Socialized medicine shares a universal aspect of socialism: The believers in socialism (communism without a KGB) always say it will work if ever it were done properly. The problem isn’t socialism, they say, but the people running it.
However, the true believers in socialized medicine have eyes but will not see, have ears but will not hear. As they speak of the marvels of socialized medicine in Europe, the reality of
The population of the European Union is shrinking and aging rapidly, as it also becomes lower skilled and less educated.
As birthrates fall, longevity rises. A shrinking workforce pays ever-higher taxes to pay the benefits of the rapidly growing elderly and disabled populations.
All of this is playing out to the background music of rapid Islamification of Europe, featuring hoards of uneducated, unskilled, and because of culture and attitudes, virtually unemployable Muslim youth.
But enough of
Call it what you will, Mayor Newsom, but the State of
What happens to all those government services and benefits when the good times stop rolling?
According to Lenny Goldberg, executive director of the California Tax Reform Association of Sacramento, which advocates equitable taxation and is supported by labor and education groups, "We have such an irrational property tax system, we rely on the growing housing market, and then when it levels off, there's an awful lot of schools and services hanging out there."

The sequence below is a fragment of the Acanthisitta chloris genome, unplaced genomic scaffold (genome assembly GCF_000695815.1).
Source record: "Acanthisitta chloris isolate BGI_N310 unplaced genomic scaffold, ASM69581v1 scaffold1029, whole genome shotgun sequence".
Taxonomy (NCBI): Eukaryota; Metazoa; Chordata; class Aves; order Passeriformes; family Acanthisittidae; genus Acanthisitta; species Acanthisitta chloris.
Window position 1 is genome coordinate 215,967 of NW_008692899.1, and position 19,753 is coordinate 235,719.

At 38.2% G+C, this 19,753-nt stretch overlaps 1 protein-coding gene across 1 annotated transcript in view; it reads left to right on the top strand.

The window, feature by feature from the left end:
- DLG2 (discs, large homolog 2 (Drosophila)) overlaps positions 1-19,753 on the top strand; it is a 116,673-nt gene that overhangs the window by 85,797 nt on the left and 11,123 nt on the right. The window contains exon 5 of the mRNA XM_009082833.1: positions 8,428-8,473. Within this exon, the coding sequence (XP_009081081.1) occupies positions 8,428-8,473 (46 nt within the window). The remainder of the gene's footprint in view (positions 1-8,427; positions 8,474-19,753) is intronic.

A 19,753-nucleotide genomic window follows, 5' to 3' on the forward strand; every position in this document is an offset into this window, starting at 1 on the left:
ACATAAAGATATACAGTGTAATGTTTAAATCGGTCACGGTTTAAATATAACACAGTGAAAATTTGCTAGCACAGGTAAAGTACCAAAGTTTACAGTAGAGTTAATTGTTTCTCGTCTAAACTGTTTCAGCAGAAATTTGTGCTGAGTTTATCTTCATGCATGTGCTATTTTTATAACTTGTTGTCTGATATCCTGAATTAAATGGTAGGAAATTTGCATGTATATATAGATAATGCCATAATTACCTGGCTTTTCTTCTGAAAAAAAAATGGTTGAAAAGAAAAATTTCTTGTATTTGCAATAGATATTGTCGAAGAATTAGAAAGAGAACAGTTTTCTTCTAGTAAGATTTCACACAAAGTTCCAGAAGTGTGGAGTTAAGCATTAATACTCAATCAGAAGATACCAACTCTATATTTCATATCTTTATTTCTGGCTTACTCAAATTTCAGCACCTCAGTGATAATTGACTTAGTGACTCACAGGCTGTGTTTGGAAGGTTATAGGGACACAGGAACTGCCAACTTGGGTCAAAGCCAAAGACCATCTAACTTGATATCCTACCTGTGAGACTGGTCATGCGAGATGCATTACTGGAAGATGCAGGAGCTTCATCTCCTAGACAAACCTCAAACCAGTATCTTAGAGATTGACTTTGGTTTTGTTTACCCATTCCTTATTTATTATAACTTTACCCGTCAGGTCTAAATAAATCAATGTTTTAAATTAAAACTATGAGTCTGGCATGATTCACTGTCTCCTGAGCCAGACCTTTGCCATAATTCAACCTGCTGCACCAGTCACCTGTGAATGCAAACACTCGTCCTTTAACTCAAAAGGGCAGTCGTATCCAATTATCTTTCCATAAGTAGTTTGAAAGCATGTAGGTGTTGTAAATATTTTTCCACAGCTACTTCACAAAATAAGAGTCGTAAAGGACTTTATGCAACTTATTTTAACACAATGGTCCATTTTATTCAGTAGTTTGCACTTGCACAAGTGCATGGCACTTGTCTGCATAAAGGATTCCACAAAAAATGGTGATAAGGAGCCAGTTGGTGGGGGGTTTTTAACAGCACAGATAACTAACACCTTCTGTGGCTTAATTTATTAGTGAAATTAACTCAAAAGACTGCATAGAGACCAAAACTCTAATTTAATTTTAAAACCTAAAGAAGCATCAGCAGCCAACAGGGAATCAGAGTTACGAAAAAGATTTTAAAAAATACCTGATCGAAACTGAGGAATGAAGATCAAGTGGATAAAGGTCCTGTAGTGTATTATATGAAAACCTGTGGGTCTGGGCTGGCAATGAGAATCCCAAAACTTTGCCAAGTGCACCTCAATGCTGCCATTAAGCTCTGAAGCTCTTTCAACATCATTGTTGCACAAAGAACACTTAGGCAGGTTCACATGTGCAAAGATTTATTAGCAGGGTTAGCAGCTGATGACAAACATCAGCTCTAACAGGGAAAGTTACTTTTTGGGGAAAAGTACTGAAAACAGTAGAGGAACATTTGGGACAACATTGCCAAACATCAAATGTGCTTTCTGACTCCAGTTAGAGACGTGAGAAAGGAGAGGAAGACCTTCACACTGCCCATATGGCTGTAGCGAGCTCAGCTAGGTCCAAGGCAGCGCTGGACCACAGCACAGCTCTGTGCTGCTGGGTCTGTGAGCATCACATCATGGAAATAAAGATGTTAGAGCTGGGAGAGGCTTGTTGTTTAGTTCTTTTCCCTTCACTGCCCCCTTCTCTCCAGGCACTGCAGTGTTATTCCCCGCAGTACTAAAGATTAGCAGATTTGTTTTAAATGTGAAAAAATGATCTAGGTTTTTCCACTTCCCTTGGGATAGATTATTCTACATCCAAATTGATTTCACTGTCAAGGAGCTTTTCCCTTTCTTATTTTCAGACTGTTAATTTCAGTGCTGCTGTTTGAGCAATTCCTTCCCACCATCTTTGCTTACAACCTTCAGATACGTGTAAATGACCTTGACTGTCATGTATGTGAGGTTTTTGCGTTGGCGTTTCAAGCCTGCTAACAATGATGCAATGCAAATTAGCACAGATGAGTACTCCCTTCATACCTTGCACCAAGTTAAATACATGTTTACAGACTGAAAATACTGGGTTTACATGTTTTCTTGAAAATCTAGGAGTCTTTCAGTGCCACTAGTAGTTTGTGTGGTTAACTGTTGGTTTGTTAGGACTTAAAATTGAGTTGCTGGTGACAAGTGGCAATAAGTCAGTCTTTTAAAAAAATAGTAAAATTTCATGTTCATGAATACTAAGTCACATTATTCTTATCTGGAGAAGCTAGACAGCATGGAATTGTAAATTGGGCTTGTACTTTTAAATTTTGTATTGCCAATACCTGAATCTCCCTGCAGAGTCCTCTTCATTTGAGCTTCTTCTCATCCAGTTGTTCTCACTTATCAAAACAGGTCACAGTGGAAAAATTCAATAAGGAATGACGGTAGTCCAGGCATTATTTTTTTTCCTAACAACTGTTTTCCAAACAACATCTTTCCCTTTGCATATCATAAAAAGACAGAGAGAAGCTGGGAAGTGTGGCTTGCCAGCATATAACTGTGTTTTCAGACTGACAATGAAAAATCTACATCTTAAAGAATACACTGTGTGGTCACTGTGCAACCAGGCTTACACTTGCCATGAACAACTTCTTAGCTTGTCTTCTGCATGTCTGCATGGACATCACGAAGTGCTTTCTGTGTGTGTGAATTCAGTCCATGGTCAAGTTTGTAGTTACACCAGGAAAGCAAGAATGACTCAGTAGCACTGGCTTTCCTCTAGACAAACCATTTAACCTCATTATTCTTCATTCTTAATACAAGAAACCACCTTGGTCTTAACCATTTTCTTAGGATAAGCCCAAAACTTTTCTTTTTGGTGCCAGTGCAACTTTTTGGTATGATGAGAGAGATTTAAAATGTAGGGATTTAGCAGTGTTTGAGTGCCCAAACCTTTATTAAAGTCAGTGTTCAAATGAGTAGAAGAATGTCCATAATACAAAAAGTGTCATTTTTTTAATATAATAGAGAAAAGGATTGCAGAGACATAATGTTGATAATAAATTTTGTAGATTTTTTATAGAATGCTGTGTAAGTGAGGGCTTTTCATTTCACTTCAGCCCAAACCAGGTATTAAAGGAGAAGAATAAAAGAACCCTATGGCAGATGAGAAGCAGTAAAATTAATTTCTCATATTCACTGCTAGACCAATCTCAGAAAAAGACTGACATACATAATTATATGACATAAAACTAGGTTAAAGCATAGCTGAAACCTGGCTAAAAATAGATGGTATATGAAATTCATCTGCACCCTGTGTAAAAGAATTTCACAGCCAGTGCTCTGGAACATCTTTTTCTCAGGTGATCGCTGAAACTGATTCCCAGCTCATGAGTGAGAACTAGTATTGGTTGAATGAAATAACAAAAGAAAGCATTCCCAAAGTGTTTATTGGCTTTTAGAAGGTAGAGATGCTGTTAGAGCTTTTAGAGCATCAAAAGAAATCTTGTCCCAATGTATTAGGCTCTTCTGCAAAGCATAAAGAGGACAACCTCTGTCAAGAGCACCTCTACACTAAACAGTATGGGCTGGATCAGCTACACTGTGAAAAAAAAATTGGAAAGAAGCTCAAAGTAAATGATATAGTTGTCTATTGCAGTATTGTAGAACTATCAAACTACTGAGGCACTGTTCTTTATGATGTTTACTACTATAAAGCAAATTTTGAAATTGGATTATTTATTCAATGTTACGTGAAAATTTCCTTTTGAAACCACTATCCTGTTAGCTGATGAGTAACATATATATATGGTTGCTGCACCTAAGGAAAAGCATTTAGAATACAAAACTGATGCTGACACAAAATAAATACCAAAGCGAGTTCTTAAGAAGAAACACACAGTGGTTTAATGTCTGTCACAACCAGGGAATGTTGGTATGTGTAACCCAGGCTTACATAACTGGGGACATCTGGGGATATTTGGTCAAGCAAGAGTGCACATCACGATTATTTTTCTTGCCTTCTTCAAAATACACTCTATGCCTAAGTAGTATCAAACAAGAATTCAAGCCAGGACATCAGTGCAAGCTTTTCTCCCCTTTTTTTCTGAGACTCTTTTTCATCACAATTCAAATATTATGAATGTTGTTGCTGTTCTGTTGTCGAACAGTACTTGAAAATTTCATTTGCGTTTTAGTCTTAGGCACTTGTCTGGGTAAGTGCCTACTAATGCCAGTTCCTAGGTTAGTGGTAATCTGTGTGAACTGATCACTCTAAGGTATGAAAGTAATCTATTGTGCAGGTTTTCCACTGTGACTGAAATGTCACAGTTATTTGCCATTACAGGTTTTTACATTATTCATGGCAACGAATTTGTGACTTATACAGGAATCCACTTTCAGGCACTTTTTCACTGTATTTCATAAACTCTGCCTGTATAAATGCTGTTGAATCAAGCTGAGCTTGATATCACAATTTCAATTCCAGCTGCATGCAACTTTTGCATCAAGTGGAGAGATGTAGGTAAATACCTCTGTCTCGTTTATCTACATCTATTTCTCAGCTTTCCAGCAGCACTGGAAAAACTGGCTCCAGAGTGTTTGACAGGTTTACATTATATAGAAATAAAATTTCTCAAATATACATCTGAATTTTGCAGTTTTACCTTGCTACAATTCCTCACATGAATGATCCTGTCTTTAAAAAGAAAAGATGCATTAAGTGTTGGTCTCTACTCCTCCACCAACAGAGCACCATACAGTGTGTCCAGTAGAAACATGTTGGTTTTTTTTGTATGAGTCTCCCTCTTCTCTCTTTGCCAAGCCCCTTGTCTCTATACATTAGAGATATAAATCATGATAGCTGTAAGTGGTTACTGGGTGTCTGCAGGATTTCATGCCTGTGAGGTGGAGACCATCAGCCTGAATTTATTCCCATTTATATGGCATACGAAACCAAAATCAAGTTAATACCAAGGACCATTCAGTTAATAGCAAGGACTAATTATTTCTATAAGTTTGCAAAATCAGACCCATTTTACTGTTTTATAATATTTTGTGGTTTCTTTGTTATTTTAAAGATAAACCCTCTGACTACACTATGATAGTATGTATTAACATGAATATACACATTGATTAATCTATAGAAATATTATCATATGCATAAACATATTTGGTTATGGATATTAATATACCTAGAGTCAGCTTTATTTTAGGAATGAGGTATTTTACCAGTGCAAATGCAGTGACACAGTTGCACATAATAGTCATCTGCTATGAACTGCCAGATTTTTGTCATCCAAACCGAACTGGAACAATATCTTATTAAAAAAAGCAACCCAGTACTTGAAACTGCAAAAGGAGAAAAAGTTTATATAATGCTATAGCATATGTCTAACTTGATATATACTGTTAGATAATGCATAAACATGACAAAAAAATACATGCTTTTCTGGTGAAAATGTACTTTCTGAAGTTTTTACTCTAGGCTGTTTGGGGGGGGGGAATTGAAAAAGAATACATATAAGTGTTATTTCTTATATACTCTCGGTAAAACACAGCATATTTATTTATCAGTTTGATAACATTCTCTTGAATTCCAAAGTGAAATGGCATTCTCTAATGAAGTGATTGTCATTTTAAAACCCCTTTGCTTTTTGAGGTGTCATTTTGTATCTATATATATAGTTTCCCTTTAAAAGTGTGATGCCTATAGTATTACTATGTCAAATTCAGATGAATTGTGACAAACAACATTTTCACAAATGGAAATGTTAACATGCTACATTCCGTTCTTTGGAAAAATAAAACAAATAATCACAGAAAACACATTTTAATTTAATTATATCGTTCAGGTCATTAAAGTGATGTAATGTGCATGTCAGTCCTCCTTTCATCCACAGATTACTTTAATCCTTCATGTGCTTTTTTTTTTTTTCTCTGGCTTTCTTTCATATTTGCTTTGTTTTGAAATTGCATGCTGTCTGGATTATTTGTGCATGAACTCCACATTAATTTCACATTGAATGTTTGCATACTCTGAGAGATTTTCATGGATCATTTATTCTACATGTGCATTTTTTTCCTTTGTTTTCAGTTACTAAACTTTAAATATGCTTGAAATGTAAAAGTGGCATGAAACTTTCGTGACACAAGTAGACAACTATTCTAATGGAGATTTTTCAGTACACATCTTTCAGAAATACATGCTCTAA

In other words, when things don’t just keep rising – our “over exuberant” economy stalls – what happens next can be summed up succinctly:
In particular, Medi-Cal will continue to have growing needs at the same time
The cities, counties, states, and federal government, of course, are all in the same pickle of falling tax revenues, and all of them have based their spending programs on the assumption of ever-growing tax revenues.
Nowhere in any government plans are there provisions for temporary or permanent setbacks such as recessions, shrinking and aging populations, lower property transfers or values, or reduced benefits or public services.
Indeed, even as one system after another fails or approaches failure, there is a clamor for more of the same, and failing programs such as socialized medicine or social security are held up as examples of what we should have, or need more of.
It’s like we’re watching a train speeding down a track that we know is broken ahead, and we’re all congratulating ourselves for building a faster train. In a way, it makes sense. Without a real disaster, a world-class train wreck, we’ll do what Americans all do when faced with a problem. We’ll tinker it to death. We won’t do something new, big, visionary, or least of all, something that will effectively solve the problem.
We’ll do what we did to “reform” or “simplify” the Internal Revenue Service. We’ll add hundreds of new regulations, not get rid of any of the old ones, and just more deeply entrench the status quo.
I can hear Congress now: “They want reform? We’ll give them reform! Then they’ll learn to stop moaning and whining about reform, and keep their mouths shut!”
Still, Americans continue to ask, nay demand, that government do more of everything. Americans are like the socialists. It’s not a problem with the system, is just that the system hasn’t been done right yet.
In the meantime, be careful what you wish for, because sometimes wishes come true.
The Six Miracles of Socialism
There is no unemployment, but nobody works.
No one works, but everyone receives wages.
All get wages, but nothing can be bought with them.
Nothing is purchased, but everybody owns everything.
Everybody owns everything, but they are all dissatisfied.
All are dissatisfied, but everyone votes for the system.